Although ARM was performed once in the present study, a periodic repetition of ARM may reduce respiratory complications in many clinical practices, including intensive care units [23, 24]. Therefore, the incidence of hypotension may be higher than in the present study, and repeated exposure to such hypotension may lead to impaired organ perfusion. Many studies have demonstrated that frequent exposure to hypotension in the intraoperative period affects postoperative cardiac, renal, or neurological adverse events [25,26,27]. Based on the results of the present study, it can be suggested that if the baseline Pi is 2.4 or higher before ARM, it may be helpful to reduce exposure to hypotension by prophylactic pretreatment. Also, most critically ill patients in the intensive care unit are vasodilated with co-morbidity. Therefore, it is necessary to pay close attention when implementing ARM. It may be possible to reduce side effects by observing Pi in these patients.

Our study has several limitations. First, most medications can be taken on the day of surgery; preoperative hemodynamic status might have been affected if the patient took circulatory medications, such as calcium channel blocker (CCB), Angiotensin receptor block (ARB), or angiotensin-converting enzyme inhibitors (ACEi). CCB was taken on the day of surgery, but neither ACEi nor ARB was taken on day of surgery. Therefore, it is possible to reduce the benefit observed on the Pi. Second, most of the patients included in the analysis were elderly; older people are more susceptible to anesthetics due to physiological changes from aging or co-morbidity. Moreover, the elderly have reduced physiological responses to hemodynamic changes. Third, we used a relative threshold for defining hypotension. The present study described hypotension as a case in which the MAP of T5 decreased by more than 20% compared to the baseline. Because Pi is the by-product of vascular tone, defining hypotension as a function of baseline MAP is probably more physiological. Also, measuring pre-morbid basal blood pressure and customizing it according to the clinical response may be needed in patients [28,29,30].


In conclusion, the Pi measuring before induction of anesthesia could be an indicator for predicting ARM-induced hypotension. If the patient has a Pi > 2.4 before the induction of anesthesia, prophylactic management of the following hypotension during ARM could be considered. However, the application of Pi must be correlated with the clinical status of the patients.

Availability of data and materials

The datasets used and analyzed during the current study are available from the corresponding author upon reasonable request.



Area under the curve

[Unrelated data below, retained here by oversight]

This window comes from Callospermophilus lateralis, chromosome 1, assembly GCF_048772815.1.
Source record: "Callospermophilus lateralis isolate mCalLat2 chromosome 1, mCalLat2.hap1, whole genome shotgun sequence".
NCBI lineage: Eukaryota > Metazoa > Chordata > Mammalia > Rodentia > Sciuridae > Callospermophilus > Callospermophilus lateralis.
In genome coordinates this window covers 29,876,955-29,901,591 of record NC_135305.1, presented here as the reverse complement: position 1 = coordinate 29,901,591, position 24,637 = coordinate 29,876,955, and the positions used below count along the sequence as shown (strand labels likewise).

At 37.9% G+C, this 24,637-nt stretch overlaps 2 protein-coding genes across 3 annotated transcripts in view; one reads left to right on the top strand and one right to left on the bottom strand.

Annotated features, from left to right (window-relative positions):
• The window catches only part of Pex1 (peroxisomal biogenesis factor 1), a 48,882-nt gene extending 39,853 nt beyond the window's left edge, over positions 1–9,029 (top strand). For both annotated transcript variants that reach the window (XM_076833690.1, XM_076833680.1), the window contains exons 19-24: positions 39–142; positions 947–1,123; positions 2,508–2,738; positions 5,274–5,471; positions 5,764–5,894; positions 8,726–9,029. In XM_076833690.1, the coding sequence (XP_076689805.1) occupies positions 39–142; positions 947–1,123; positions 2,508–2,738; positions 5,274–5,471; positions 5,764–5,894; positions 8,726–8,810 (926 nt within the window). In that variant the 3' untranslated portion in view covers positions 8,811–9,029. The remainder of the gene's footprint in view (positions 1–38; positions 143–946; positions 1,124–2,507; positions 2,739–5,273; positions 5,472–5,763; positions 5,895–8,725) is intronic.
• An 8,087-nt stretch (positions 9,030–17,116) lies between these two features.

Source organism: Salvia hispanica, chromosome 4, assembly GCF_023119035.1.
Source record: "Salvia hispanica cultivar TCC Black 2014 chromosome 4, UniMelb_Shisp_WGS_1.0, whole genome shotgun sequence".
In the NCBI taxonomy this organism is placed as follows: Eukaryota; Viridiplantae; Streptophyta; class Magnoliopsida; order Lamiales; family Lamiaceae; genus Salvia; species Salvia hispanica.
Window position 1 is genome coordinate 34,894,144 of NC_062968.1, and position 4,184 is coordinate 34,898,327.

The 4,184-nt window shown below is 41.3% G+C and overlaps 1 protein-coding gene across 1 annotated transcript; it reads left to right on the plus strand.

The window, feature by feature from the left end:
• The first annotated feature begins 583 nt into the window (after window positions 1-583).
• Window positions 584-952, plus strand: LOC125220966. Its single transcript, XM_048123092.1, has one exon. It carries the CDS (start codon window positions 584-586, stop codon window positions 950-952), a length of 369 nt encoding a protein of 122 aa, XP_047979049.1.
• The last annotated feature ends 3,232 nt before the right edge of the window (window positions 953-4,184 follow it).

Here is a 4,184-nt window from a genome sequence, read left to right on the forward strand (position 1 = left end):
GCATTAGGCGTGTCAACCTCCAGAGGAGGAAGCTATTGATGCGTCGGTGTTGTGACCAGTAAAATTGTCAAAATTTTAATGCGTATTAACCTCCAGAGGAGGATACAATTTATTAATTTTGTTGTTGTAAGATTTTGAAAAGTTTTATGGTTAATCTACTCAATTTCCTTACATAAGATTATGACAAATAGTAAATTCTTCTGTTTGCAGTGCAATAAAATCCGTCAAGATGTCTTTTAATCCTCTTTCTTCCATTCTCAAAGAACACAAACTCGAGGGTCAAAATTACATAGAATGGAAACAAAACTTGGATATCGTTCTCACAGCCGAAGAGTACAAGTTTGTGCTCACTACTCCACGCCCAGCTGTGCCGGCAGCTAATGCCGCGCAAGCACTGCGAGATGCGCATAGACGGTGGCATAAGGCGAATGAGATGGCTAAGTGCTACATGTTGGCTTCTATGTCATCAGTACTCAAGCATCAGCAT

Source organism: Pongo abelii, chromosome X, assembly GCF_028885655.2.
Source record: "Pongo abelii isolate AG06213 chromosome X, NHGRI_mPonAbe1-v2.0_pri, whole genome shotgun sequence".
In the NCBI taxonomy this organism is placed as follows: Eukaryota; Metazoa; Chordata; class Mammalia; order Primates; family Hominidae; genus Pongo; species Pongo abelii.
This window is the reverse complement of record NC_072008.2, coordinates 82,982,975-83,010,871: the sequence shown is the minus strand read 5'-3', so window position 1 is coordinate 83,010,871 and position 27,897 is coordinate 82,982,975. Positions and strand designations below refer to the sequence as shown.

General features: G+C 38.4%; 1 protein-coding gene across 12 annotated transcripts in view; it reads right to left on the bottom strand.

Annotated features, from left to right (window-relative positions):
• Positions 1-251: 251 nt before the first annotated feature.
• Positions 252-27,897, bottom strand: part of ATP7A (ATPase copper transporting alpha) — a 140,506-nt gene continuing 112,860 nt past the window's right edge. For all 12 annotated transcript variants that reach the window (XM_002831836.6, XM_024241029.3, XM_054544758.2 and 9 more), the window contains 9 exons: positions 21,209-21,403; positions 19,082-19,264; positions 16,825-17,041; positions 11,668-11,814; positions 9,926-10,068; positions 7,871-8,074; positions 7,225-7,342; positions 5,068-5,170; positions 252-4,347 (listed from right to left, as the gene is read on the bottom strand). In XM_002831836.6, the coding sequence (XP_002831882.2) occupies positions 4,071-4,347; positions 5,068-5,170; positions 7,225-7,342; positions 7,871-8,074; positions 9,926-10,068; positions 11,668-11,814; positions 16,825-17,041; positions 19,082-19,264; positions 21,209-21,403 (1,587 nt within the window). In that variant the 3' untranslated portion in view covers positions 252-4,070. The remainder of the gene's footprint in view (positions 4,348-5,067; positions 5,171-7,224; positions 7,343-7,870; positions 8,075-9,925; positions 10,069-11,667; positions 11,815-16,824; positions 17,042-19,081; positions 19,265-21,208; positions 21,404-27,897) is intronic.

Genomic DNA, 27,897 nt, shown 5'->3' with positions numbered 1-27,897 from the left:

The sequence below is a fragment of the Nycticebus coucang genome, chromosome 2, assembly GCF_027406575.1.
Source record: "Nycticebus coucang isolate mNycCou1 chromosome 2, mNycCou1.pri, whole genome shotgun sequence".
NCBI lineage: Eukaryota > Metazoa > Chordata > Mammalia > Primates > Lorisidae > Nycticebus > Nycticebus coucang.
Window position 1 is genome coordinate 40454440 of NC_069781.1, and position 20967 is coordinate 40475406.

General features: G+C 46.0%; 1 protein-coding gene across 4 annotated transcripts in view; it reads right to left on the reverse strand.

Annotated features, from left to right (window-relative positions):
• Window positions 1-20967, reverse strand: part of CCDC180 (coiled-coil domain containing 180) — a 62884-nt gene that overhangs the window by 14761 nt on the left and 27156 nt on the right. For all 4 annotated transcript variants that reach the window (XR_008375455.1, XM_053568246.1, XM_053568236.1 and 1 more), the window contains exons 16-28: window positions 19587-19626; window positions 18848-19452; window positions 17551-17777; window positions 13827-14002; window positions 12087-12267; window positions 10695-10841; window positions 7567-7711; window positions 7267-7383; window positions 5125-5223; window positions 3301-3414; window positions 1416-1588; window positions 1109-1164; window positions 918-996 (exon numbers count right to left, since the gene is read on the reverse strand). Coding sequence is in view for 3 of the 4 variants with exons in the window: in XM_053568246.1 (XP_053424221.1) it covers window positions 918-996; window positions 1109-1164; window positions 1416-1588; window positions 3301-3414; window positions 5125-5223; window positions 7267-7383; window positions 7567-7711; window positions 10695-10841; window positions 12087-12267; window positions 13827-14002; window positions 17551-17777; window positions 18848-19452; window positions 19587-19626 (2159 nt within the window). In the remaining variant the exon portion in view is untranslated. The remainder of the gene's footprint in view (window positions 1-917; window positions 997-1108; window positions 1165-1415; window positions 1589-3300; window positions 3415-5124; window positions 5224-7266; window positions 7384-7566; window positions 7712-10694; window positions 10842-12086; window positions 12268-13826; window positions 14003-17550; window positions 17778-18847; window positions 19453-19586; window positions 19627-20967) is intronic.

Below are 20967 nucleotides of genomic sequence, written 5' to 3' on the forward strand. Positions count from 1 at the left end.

Alveolar recruitment maneuver


Confidence interval


Heart rate


Mean arterial pressure


Mean blood pressure


Pleth variability index


Perfusion index

SpO2 :

Oxygen saturation


Receiver operating characteristic


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This study did not receive any grants from the public, commercial, or not-for-profit funding agencies.

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All authors attest that they meet the current International Committee of Medical Journal Editors (ICMJE) criteria for Authorship. Conceptualization: JYM, HJC, SJK, and MYC; Data curation: HJC, SHC, SJK, and JYM; project administration: SHC, JYM, and MYC; methodology: JYM, and MYC; investigation and formal analysis: JPJ, and CJK; writing—original draft: JYM and MYC, writing—review and editing: JYM, JPJ, CJK, and MYC. All authors read and approved the final manuscript.

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Correspondence to Mee Young Chung.

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The Catholic University approved this clinical trial in, Eunpyeong, Republic of Korea, of St. Mary’s Hospital Institutional Review Board (Approval Number: PC21OISI0047). The authors declare that this report does not contain personal information that could lead to the identification of the patients. The authors declare that they obtained written informed consent from the patients and/or volunteers included in the study. The authors also confirm that the personal details of the patients and/or volunteers have been removed.

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Min, J.Y., Chang, H.J., Kim, S.J. et al. Prediction of hypotension during the alveolar recruitment maneuver in spine surgery: a prospective observational study. Eur J Med Res 28, 64 (2023).